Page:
What’s old is new again on Tuesday night with Lainey Wilson’s Bell Bottom Music Celebration, a throwback to Blair Garner’s After Midnite discos of the past. Garner returns to host the event, which will feature much of the BBR Music Group roster, as well as other artists, performing favorite songs they grew up on.
This year’s research presentation is particularly ambitious. “We are providing attendees with a full, 700-song music test and auditorium test” conducted by NuVoodoo, Curtis says. “We will make it available to anyone who is a registered CRS attendee. There'll be some some perceptual questions involved in that, too, but it'll lean heavily into the music side.”
While lineups for some label-sponsored events have yet to be announced, this year promises conversations with two of the format’s top superstars, Kenny Chesney and Garth Brooks. “No matter how many times you've been to CRS, it's always great to hear what Garth Brooks has to say,” agenda committee vice chair Brent Michaels says.
For first-timers, though, Tack believes networking can be as important as any panel. “My best recommendation is go to the lunches, go to the breakfasts, sit at a table with somebody you don't know, meet them, and then do it again, over and over,” he says.
For CRS veterans, Curtis recommends “Okay, Boomer! A Conversation with Gen-Z.” “This is a conversation that might be helpful in the workplace,” he says. “These different kinds of cultural things, with generations working together, they don’t always mesh well. We’re trying to help them understand that.”
First-timers and longtimers alike may find value in “Radio and Records: Redefining the Relationship.” “I’ve got a great group of panelists — two radio and two label people and a moderator,” says Broken Bow Records VP, Promotion Shelley Hargis Gaines, the agenda committee member who led planning for the session. “There are so many things to talk about, not only dealing with music discovery but also the charts.”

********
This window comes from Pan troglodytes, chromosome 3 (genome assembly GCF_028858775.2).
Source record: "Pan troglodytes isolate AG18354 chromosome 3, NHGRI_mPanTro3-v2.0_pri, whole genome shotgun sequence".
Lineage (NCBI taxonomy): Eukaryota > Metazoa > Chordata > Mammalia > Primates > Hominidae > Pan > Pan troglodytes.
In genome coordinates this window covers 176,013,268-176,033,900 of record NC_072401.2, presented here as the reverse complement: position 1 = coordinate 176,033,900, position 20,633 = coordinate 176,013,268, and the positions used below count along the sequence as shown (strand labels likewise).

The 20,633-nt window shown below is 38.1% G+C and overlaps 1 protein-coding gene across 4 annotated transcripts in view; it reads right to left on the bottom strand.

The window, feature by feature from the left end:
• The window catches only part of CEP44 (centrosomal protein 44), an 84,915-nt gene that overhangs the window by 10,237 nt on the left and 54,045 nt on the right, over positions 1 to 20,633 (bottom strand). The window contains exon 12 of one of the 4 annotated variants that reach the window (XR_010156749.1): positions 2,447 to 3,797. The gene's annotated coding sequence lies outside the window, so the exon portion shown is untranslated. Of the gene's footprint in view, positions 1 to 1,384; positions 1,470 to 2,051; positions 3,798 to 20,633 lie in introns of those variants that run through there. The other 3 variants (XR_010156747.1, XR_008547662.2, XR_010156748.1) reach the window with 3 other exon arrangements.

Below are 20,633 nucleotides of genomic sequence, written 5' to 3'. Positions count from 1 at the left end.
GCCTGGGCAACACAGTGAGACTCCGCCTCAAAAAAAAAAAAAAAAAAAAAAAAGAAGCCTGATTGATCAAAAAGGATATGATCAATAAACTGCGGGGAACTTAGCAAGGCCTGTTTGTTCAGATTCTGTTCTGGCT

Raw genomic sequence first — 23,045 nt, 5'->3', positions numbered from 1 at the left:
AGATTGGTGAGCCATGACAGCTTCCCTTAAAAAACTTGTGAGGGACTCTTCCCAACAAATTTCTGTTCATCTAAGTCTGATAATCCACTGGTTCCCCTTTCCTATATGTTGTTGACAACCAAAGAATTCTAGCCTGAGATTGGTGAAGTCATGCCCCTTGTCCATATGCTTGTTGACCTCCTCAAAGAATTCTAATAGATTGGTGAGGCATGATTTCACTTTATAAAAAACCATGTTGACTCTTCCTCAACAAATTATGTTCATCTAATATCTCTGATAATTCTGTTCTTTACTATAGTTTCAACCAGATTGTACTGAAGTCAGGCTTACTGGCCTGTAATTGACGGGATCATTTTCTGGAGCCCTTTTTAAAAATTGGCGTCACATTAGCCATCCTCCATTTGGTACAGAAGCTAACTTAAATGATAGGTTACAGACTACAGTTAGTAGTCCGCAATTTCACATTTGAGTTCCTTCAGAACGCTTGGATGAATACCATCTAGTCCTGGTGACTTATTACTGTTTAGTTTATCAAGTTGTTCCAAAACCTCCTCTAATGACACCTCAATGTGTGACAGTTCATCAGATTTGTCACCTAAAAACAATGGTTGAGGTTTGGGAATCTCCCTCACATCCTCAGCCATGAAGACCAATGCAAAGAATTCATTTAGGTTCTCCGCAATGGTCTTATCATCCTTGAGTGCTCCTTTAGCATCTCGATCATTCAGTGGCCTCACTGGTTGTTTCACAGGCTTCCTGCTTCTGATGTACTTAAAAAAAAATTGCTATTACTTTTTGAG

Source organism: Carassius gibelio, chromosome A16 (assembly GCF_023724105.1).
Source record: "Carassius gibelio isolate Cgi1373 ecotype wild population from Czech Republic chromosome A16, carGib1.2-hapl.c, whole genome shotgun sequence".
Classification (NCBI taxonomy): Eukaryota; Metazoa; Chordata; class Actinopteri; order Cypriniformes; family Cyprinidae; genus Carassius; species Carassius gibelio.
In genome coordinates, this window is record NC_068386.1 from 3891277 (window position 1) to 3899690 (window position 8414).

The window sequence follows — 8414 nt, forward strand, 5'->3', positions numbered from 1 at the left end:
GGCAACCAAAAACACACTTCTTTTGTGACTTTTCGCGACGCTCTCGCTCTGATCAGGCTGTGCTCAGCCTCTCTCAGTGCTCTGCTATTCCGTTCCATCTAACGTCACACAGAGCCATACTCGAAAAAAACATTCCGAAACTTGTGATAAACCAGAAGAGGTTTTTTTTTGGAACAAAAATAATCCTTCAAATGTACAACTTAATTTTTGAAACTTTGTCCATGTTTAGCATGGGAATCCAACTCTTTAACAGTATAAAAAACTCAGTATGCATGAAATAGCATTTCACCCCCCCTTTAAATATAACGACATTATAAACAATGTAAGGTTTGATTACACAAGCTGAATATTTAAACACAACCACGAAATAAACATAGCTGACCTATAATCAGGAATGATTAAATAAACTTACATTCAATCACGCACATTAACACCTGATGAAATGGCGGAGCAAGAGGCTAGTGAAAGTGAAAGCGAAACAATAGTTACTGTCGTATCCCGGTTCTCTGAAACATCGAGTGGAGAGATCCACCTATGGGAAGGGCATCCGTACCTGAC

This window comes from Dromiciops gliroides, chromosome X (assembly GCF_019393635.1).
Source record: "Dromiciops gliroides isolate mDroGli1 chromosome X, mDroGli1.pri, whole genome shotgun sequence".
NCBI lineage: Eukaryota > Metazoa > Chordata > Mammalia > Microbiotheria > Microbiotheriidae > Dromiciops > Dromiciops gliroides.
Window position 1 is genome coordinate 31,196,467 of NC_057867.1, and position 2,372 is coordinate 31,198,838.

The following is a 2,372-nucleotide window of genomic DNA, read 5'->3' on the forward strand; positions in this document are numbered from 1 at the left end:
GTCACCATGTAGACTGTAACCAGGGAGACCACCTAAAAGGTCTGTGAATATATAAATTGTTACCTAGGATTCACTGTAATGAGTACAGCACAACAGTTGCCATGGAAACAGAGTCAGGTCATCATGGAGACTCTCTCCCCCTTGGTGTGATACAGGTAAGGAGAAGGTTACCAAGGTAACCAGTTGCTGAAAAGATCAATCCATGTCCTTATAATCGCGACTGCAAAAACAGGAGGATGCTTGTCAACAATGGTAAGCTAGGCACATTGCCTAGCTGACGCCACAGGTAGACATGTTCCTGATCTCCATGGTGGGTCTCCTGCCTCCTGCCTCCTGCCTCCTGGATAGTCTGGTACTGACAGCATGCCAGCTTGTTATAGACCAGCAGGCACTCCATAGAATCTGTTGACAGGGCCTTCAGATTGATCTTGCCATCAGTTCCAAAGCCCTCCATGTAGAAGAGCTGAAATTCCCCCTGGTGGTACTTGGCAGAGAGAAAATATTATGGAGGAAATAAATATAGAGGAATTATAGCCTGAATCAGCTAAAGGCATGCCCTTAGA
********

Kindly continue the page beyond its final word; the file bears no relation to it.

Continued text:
For those who get overwhelmed by the options of CRS, not to mention the long hours, the seminar will offer on-site health screenings this year. The Broadcasters Foundation of American and Music Health Alliance, two organizations that can provide assistance for members of the radio industry in times of crisis, will be on site, as well.
“Our business is stressed out,” Curtis says. “There’s a lot of pressure on people because of the downsizing and the day-to-day pressure of what we do.”
“There is a lot of FOMO at CRS,” says Curtis, who recommends that attendees familiarize themselves with the seminar schedule and map out the panels and presentations that most excite them. “That will be your CRS experience, and it will be terrific,” he says. Then make your peace early with the idea of missing something good. Do not, under any circumstances, try to do it all. You’ll kill yourself.”